An important figure in the current new music scene, alto saxophonist Andy Laster leads an all-star quartet here with trumpeter/cornetist Herb Robertson, bassist Drew Gress, and drummer Tom Rainey. While certainly challenging, the group's music is also accessible, and there's even a standard on the disc, Kurt Weill's "Here I'll Stay." Laster, however, wrote the rest of the pieces. While some of his themes, including "South Shore Reform Experience Part 6," are quite beautiful, other tracks, such as "No. 16" and "Tentacles," are unpredictable, evoking the work of Ornette Coleman. Fans familiar with modern jazz shouldn't have trouble following what's going on here, as the solos are built on preset structures and steady tempos.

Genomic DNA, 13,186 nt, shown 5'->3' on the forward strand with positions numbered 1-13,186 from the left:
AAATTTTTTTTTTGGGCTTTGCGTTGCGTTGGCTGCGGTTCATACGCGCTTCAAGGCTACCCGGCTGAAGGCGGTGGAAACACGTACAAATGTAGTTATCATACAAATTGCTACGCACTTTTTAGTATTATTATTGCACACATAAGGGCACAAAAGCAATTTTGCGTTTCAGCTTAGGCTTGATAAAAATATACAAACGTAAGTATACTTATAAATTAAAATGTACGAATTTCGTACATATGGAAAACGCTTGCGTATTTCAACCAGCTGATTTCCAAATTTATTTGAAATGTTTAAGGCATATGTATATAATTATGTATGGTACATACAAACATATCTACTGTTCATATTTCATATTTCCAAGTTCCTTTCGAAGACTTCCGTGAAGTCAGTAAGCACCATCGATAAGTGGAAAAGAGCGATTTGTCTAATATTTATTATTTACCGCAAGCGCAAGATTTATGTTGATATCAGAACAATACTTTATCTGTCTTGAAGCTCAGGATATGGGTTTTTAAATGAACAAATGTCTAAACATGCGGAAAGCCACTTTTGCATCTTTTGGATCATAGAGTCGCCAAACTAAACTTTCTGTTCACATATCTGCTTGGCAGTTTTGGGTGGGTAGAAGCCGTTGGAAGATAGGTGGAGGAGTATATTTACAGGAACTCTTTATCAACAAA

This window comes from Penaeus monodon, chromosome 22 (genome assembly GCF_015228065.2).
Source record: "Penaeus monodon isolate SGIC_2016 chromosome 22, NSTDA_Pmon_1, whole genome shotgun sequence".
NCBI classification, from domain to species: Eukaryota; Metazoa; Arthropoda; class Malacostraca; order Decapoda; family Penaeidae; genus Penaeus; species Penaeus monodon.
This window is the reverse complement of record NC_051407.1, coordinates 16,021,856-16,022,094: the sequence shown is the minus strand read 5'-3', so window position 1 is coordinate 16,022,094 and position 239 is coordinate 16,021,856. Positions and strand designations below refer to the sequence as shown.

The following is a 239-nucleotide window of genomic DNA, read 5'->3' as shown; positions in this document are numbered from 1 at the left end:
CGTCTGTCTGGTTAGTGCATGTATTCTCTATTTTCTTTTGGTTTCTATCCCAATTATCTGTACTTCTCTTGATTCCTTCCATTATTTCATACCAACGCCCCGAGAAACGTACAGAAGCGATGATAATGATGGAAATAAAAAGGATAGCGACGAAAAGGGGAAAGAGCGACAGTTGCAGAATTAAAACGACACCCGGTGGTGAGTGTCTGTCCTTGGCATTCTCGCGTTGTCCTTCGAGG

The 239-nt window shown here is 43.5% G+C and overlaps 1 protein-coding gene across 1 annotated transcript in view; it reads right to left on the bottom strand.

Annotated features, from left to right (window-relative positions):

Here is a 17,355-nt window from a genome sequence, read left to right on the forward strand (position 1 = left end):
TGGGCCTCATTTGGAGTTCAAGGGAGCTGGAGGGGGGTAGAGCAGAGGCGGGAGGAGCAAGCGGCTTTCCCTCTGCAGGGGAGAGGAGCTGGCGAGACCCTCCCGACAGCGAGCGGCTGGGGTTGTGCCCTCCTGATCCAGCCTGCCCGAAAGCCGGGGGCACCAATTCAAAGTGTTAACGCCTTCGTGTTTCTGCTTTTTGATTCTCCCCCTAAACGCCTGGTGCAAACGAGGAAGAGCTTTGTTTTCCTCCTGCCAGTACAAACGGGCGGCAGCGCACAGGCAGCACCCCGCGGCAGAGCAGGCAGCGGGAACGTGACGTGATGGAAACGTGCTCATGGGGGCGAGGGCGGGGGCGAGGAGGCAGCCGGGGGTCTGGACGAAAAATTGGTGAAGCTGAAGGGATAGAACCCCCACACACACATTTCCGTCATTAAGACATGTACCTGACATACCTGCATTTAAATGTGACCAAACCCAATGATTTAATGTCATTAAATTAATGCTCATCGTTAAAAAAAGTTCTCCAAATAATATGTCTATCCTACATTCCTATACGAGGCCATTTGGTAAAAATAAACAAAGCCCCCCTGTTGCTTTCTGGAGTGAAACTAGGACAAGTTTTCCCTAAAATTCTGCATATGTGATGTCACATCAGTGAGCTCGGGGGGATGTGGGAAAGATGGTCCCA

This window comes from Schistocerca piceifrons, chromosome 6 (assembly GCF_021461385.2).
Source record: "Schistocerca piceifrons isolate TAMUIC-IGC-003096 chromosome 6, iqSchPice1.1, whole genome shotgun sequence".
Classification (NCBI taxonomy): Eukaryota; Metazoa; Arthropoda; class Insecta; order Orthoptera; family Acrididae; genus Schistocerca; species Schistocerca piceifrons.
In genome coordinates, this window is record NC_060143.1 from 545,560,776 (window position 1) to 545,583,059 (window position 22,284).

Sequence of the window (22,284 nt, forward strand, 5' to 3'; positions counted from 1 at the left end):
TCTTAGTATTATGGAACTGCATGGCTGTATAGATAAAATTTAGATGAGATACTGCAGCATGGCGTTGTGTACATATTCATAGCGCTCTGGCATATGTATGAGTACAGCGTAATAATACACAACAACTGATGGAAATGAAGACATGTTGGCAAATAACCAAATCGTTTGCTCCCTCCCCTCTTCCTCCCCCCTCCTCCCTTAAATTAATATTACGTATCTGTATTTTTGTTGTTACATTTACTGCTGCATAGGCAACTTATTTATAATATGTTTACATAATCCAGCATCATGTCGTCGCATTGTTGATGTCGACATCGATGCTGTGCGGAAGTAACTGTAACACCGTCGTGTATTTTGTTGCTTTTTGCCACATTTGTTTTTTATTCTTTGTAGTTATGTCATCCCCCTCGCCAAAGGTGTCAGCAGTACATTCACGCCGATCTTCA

The instrumental work leaves little to be desired; Laster's solos, though angular and highly fragmented, are clich´-free and logically assembled. Robertson's a major if unsung musician, whose work comes out of the tradition of Lester Bowie and Don Cherry; he's also known for his extended techniques and the unusual timbres he produces. Here he plays in a somewhat more orthodox but still impressive manner, as he concentrates on improvising substantive lines instead of unique sonorities. One of the top contemporary bassists, Gress isn't flashy, but has excellent technique. He's a supportive accompanist and a tasteful and musical soloist. Rainey is versatile, adapting his work to Laster's varied compositions. Laster's group does an exemplary job, individually and collectively, exhibiting originality, inventiveness, and emotional involvement. If only there were more of an audience for this type of music.